An underwater winery in Croatia gives a whole new meaning to the term “dive bar.”

Many of us have dived in strange environments, from the Antarctic to deep caves. Diving for wine, though, is not commonly associated with diving — unless you count going to a dive bar after you emerge from the water. Yet, there’s an underwater winery in Croatia just waiting for discovery. The Edivo Winery lies in the azure waters of the Adriatic Sea, and it’s undoubtedly one of the unusual wine merchants on the planet.

While unusual, the underwater world seems to be an ideal location to age wine. And years of trial here have resulted in success. A constant depth of 60 to 82 feet (18 to 25 m), combined with the lack of oxygen, steady temperature, light and tranquillity allow the wine to mature to perfection. The grapes, called Plavac Mali, are crushed and made into wine that is aged for three months on land. Then they’re submerged, thus becoming the company’s ‘Navis Mysterium’ line, which translates to ‘The Sea Mystery.’ Due to the pressure at 60 feet, normal corks are inadequate, so winemakers have crafted a special two-layer wax seal for the wines. Each of the .75L glass bottles is first encased in a clay amphora, then protected with the special cork and seal.

Diving to the winery

During each bottle’s 18- to 24-month time underwater, prospective buyers can dive the underwater winery, conducting an undersea tour and choosing their own wine. There’s a nearby shipwreck as well, which adds to the dive’s interest. Beginning on April 15 of each year and concluding at the beginning of November, the local diving club takes both Discover Scuba Diving students and certified divers to see the sunken wine bottles. The tours occur twice a day and last just over an hour. Instructors and divemasters can take groups of up to 12 certified divers at a time to depths of 60 feet (18 m), where you’ll see the wine stored in a sunken boat.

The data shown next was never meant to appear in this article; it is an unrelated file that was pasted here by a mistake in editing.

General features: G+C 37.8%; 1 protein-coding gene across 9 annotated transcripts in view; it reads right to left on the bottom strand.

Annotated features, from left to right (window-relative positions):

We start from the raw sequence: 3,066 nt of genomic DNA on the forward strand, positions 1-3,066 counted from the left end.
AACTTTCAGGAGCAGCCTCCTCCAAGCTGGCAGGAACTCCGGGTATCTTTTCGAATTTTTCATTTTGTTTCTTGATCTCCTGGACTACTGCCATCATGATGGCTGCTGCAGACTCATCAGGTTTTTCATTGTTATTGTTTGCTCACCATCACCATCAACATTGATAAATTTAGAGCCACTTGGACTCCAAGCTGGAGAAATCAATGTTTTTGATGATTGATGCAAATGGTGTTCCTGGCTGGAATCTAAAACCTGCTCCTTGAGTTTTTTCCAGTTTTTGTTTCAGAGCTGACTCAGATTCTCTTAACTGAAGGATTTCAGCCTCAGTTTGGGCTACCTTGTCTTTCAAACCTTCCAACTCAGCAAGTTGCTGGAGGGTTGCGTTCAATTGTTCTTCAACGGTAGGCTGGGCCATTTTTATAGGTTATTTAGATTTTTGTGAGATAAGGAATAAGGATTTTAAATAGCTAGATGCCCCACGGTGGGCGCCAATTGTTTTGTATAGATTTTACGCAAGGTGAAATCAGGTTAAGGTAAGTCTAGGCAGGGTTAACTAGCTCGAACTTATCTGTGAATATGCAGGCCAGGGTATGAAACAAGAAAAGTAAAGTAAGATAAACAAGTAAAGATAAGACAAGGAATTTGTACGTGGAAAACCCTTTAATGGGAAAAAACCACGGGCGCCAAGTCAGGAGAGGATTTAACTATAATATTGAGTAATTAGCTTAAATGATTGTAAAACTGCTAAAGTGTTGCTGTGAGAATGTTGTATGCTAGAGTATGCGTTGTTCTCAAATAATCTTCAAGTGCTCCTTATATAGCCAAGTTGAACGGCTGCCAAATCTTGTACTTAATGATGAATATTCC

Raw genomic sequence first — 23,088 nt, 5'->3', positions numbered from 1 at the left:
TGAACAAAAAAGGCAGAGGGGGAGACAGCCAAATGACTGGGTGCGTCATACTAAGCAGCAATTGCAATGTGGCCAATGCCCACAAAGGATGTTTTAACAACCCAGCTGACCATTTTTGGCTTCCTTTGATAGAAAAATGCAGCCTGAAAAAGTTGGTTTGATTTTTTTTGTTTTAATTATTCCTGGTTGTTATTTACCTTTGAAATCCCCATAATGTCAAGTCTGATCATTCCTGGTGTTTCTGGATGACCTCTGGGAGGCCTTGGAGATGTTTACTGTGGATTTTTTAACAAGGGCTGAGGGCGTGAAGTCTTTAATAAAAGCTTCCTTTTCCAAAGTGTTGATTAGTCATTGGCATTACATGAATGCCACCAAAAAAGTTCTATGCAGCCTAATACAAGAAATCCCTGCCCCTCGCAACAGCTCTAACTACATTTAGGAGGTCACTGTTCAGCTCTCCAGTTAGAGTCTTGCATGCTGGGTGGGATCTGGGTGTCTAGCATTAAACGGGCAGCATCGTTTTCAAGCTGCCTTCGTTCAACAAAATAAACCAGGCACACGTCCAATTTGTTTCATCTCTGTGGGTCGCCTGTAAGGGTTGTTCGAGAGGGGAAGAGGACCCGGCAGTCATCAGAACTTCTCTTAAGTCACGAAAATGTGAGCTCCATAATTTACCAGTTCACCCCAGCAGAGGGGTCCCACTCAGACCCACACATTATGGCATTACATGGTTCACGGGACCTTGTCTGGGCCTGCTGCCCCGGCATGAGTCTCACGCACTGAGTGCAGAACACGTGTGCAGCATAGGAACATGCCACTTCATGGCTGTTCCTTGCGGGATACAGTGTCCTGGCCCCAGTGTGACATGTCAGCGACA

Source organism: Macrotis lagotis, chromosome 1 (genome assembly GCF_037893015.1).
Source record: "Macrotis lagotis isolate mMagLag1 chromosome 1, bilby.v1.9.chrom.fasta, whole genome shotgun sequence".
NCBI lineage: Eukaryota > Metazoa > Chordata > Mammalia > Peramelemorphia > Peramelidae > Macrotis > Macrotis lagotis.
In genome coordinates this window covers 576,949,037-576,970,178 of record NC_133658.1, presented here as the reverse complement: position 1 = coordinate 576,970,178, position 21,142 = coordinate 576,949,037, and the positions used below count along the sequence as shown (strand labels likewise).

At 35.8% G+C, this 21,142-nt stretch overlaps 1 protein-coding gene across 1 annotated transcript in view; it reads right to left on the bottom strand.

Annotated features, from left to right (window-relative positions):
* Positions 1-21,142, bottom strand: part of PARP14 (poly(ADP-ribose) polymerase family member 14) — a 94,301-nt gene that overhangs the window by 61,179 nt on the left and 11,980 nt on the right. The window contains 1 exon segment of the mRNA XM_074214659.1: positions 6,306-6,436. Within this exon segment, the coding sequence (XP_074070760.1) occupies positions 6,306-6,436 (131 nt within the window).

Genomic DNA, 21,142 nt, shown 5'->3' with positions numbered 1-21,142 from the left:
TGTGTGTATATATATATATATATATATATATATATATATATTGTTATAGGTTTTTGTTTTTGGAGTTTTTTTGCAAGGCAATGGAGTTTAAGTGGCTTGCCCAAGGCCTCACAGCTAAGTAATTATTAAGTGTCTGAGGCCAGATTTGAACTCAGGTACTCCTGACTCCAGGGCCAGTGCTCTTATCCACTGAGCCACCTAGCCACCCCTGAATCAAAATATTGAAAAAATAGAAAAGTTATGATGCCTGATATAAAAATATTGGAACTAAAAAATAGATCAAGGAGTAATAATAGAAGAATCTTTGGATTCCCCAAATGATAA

It’s not only the wine itself that’s eclectic, but also the bottle, which emerges from the Adriatic Sea beautifully encrusted in coral, barnacles, shells and other ocean life. People can purchase the wine either in a bottle or amphora from the winery. While both are popular, they differ in price, with the latter reaching up to $400 USD.

Edivo Winery is not the only place in the world to submerge its wine. In fact, a number of countries have followed the practice. Greece, Italy, California, Spain and France all feature wineries that have submerged their bottles for various periods of time, though you can only see the wine underwater in Croatia.  

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